In order for the consent to be valid, this information should not be buried in the privacy notice provided to subjects during the admissions process, but should be made readily available to the applicant at the time he or she is asked to furnish consent for this processing of racial or ethnic information as a special category of personal data. Read together with GDPR Art. 7's requirement that the request for consent be clearly distinguishable from other matters discussed in the form, this would suggest setting apart the request for racial or ethnic origin information (and any other special category of personal data requested from applicants, such as religious affiliation or LGBT status) from other informational items requested as part of the application process. Moreover, preceding the request for racial or ethnic origin and other special category data, the form should include an explanatory paragraph that provides all of the information required for a valid consent.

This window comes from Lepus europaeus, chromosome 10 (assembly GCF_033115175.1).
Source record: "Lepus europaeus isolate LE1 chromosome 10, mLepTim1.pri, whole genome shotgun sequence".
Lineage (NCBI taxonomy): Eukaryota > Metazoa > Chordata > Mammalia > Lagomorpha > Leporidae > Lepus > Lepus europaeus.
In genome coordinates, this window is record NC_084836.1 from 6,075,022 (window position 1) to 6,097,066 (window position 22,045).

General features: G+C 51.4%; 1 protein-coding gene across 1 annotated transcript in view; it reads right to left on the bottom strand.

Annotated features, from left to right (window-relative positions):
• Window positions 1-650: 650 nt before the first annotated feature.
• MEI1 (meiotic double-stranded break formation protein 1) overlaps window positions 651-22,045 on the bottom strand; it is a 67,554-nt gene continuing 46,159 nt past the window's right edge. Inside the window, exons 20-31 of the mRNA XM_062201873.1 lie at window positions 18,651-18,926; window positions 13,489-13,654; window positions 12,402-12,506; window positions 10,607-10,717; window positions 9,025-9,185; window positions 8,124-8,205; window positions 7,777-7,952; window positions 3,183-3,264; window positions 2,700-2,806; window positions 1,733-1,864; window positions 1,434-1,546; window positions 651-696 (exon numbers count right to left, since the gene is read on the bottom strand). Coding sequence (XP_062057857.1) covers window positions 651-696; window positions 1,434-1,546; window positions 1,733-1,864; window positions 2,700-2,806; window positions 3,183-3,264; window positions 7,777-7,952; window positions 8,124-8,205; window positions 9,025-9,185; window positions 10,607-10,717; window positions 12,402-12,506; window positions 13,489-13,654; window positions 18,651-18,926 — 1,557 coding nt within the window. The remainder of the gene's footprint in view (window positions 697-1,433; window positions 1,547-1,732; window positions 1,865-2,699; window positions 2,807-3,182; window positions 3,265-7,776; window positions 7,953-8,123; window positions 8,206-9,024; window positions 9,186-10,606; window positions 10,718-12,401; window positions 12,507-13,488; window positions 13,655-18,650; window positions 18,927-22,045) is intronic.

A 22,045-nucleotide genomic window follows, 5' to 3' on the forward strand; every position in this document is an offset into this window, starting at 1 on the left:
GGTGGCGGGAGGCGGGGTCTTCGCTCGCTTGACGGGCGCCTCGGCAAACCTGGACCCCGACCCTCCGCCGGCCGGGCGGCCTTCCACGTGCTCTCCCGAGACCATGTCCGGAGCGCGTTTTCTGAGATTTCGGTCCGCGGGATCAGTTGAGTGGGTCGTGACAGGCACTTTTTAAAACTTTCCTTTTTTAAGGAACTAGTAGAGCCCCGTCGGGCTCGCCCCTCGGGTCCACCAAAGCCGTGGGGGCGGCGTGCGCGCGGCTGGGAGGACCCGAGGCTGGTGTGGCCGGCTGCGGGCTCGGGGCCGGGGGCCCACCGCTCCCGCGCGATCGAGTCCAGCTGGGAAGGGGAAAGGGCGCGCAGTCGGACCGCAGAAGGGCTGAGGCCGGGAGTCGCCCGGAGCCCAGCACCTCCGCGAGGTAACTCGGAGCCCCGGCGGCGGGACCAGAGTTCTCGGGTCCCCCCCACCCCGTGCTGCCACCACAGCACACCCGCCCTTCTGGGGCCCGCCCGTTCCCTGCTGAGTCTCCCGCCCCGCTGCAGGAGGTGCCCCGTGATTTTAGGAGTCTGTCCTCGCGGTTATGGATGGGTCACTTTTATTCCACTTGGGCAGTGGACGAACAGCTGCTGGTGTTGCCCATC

Fourth, the WP29 guidance notes that in order for consent to be ''unambiguous,'' the data subject must take a clear affirmative act, which may, in the online context, include filling an electronic form or using an electronic signature. See id. at 17. Thus, an applicant's completion of the racial or ethnic origin field(s) in the online application could provide the ''clear affirmative'' act necessary for the consent to be explicit, provided the consent is freely given, specific, and informed as noted above.

If universities adhere to the guidelines discussed above, they may be able to meet all the requirements to obtain subjects' explicit consent to the processing of their racial or ethnic origin information. When universities rely on a third-party entity to collect applicant information and obtain a GDPR-compliant consent, they should examine their contractual arrangements with the third party to ensure that the third party has agreed to obtain all required consents and, preferably, to indemnify the university for any losses it suffers if the third party fails to do so.